THROUGH WINDOWS IN THE SKY – From the Editor’s Desktop
They are known as mak nyah in Malaysia, hijra in India, muxe in Mexico, fa’afafine in Samoa and as the LGBT community all over the world. Yes, there are lesbian, gay, bisexual and transgender people in all parts of the globe, in all walks of life, and they have been with us since the beginning of Time. Yet, the majority heterosexual community understands little about them and finds it difficult to accept them.
This month, DEEP takes a look at the LGBT community, with a view to accepting that their sexual inclination is not an aberration but a preference, and sometimes, their sexuality is ordained and not acquired.
Besides biological eunuchs who are born with mixed sex organs, and those who grow up realizing that the gender they are born in does not match their natural inclinations, there are also the ostajnica, or sworn virgins of the Balkans, who are females who adopt a male dress and style out of choice, or by force of circumstance, and take on a male social role as there is a shortage of adult males in the region. The ostajnica remain celibate and unmarried all their lives.
SANGHAMITRA Volume 1 – Issue 3.
INSTANCES OF TRANS-GENDERISM IN THE INDIAN EPIC, MAHABHARATHA
Arjuna is one of the major characters in the ancient Indian epic, Mahabharata. A celestial“ dancer, Urvashi, falls in love with him, but he rejects her overtures. “May you become a eunuch so that you’ll understand what it is to feel like a woman”, she curses. She relents after a while and modifies her curse to “May you become a eunuch for a year.” She also lets him choose the time when the curse was to become operational. Later in the epic story, Arjuna becomes a eunuch for a year and teaches dance and music to a young princess who goes on to marry his son.
In another instance in the same epic, a princess called Amba is re-born, after her death, as a male, Shikandi. But the unfulfilled love of Amba results in Shikandi being born “with a woman’s heart trapped in a man’s body.”
Also in this epic is the poignant tale of Aravanan, a son of Arjuna. Aravanan volunteers to sacrifice his life before a Goddess for the success in a war of the army led by his father. But the code of sacrifice had stipulated that only married men could be offered as sacrifice to the Goddess. Aravanan was unmarried, and no one could be persuaded to marry a person knowing she would become a widow in a day or less. Ultimately, Krishna, a God who had incarnated on earth as Arjuna’s friend and well-wisher, assumes the form of a woman, called Mohini, and marries Aravanan. Aravanan is then sacrificed to the Goddess.
Interestingly, this legend is re-enacted to this day in a south Indian town that has a temple of Aravanan. Those at the helm of the celebrations and all participants in the festival are people of alternate sexuality and sexual orientation. Thousands of them attend the festival every year and all of them assume the name of Mohini for a day and marry the presiding deity of the place, Aravanan. It is all gaiety and fun as a wedding should be. The next day, all of them spend in mourning as Aravanan is sacrificed and all of them have become widows.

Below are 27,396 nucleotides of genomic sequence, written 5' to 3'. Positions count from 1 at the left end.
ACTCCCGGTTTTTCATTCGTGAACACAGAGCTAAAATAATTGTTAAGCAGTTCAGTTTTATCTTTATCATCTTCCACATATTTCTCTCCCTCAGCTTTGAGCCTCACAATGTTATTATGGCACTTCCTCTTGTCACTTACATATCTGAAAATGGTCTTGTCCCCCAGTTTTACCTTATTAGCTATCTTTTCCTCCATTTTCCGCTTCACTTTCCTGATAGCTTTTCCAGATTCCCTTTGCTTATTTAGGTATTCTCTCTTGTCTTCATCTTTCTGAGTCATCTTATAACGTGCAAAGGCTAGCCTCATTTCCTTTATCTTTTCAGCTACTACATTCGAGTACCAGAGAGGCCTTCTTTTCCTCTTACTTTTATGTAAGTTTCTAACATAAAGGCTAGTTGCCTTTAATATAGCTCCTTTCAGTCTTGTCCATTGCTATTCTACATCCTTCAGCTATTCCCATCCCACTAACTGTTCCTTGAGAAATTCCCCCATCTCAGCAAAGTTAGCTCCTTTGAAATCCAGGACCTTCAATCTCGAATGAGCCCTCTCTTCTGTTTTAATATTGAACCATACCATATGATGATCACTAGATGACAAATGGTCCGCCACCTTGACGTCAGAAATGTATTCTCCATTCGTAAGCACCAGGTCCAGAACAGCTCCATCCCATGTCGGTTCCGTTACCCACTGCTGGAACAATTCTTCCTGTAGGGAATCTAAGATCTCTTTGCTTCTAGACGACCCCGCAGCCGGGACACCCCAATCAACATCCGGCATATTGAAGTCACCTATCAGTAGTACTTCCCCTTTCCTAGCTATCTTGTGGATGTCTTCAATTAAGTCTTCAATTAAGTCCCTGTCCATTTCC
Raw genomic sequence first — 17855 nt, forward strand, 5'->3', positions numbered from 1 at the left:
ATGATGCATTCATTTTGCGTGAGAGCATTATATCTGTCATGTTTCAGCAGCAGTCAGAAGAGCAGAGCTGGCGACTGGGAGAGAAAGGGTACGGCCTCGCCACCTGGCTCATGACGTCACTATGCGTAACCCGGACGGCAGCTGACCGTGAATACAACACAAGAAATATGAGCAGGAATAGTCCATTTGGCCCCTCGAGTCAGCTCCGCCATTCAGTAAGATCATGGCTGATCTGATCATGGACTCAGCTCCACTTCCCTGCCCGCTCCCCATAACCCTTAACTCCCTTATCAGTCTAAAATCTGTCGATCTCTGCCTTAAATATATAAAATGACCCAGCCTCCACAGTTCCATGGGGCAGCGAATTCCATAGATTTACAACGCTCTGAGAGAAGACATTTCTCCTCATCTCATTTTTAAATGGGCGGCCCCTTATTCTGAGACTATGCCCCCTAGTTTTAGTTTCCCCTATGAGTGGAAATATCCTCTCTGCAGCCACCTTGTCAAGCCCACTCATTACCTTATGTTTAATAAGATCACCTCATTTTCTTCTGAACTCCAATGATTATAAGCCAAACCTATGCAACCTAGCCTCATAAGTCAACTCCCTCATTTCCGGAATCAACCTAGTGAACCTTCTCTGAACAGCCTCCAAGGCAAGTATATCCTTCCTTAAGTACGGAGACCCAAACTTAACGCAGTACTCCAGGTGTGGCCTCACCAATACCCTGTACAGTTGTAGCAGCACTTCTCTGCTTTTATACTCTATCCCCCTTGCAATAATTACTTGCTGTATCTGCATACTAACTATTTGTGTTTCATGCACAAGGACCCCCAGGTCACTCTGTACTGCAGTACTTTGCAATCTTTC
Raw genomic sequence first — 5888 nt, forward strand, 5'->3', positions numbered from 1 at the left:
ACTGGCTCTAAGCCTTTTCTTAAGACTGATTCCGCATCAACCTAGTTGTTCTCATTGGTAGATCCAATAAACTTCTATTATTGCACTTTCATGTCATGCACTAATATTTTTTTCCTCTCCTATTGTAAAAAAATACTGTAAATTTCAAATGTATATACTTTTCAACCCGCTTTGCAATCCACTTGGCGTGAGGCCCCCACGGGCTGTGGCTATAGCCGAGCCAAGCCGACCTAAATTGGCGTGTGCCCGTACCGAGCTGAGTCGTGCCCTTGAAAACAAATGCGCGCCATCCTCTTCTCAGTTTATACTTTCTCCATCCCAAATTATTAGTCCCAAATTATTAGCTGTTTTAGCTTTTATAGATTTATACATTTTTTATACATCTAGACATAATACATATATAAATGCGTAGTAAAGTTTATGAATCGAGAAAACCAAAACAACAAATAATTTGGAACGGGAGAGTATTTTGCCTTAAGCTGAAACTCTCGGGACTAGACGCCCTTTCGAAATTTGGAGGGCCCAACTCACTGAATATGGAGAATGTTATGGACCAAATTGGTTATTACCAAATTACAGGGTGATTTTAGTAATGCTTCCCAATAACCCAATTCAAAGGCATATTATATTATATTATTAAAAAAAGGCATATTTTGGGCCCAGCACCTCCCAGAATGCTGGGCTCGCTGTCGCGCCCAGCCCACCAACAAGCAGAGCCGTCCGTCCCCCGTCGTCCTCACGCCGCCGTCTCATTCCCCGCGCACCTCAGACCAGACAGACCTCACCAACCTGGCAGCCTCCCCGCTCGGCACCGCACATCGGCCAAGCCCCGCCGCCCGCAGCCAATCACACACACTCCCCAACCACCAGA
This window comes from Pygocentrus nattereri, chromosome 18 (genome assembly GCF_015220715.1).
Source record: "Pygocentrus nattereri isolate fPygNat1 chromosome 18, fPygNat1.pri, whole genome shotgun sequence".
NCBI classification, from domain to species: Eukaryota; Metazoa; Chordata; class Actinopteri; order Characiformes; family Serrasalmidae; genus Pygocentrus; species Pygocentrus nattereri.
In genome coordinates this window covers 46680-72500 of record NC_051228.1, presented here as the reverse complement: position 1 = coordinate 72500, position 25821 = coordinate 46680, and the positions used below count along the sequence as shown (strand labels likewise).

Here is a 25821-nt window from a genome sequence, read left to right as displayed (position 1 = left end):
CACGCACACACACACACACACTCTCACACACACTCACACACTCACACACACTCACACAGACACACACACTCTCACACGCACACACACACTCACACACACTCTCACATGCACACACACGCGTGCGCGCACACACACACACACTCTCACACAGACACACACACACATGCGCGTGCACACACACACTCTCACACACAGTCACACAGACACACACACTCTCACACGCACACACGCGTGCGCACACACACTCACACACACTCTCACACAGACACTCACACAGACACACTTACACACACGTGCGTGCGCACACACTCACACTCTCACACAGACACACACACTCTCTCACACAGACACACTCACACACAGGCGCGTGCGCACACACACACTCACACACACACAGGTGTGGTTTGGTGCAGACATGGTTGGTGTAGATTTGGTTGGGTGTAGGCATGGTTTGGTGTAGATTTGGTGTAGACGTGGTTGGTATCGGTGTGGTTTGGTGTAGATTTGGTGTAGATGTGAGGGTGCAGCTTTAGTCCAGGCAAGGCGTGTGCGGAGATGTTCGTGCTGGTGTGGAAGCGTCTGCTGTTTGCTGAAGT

The festival extends over 18 days in April-May, and culminates on the full moon day. Known as the Koothandavar Festival, it takes place in a remote town in Tamil Nadu called Koovagam in the Villupuram district.
TOWARDS MAKING TRANSSEXUALITY ACCEPTABLE TO THE MAJORITY
The transsexual person feels that their physical gender is not who they truly are. They choose to physically become a member of the opposite sex through hormone therapy and gender-reassignment surgeries despite the expense and risk involved. A transgender person, on the other hand, identifies with the opposite gender in his emotional and thought process, but does not choose to change the physical attributes they are born with.
Sadly, transsexual persons often suffer exclusion from most straight and gay communities, not to speak of spaces that have been created solely for women. This lack of acceptance from the community at large leaves them with little option but to turn to prostitution for their living.
In 2007, Chudar (Flame), an NGO operating from Madurai, Tamil Nadu, India, organised a film festival called Velicham (Spotlight) to create awareness about the cruelty we perpetrate on fellow human beings simply because they admit to a sexual orientation that does not match their physical attributes.
Besides organizing more such initiatives as has Chudar, it may also help to think of other innovative ways of sensitising the general population to issues that affect trans-gender/ trans-sexual persons.
There appear to be many figures in mythology who would come under the LGBT community. Wikipedia provides a short list of such figures at
Without hurting the religious sentiments of people, and without sensationalising the issue, it can be shown that acceptance of different sexualities and sexual preferences has existed in the days when gods and men were not as distant as they now are.
There have been many television programmes, doucmentary films and popular films that have tran-gender persons as the main character or in an important role . In India, a popular talk show on Vijay TV is hosted by a trans-gender, Rose.
”For the first time, the public is seeing a transgender being articulate, sociable, intelligent and beautiful. My show has paved the way for transgenders to be treated with the respect and dignity they deserve,“ says charming Rose, host of ’Ippadikku Rose‘ in a recent feature by Lakshmy Venkiteswaran in the New Indian Express, Bangalore, India.
More sympathetic articles, films, talk shows and film festivals would certainly go a long way towards breaking the barriers between the general public and the trans-gender population and causing a change in the attitudes of both.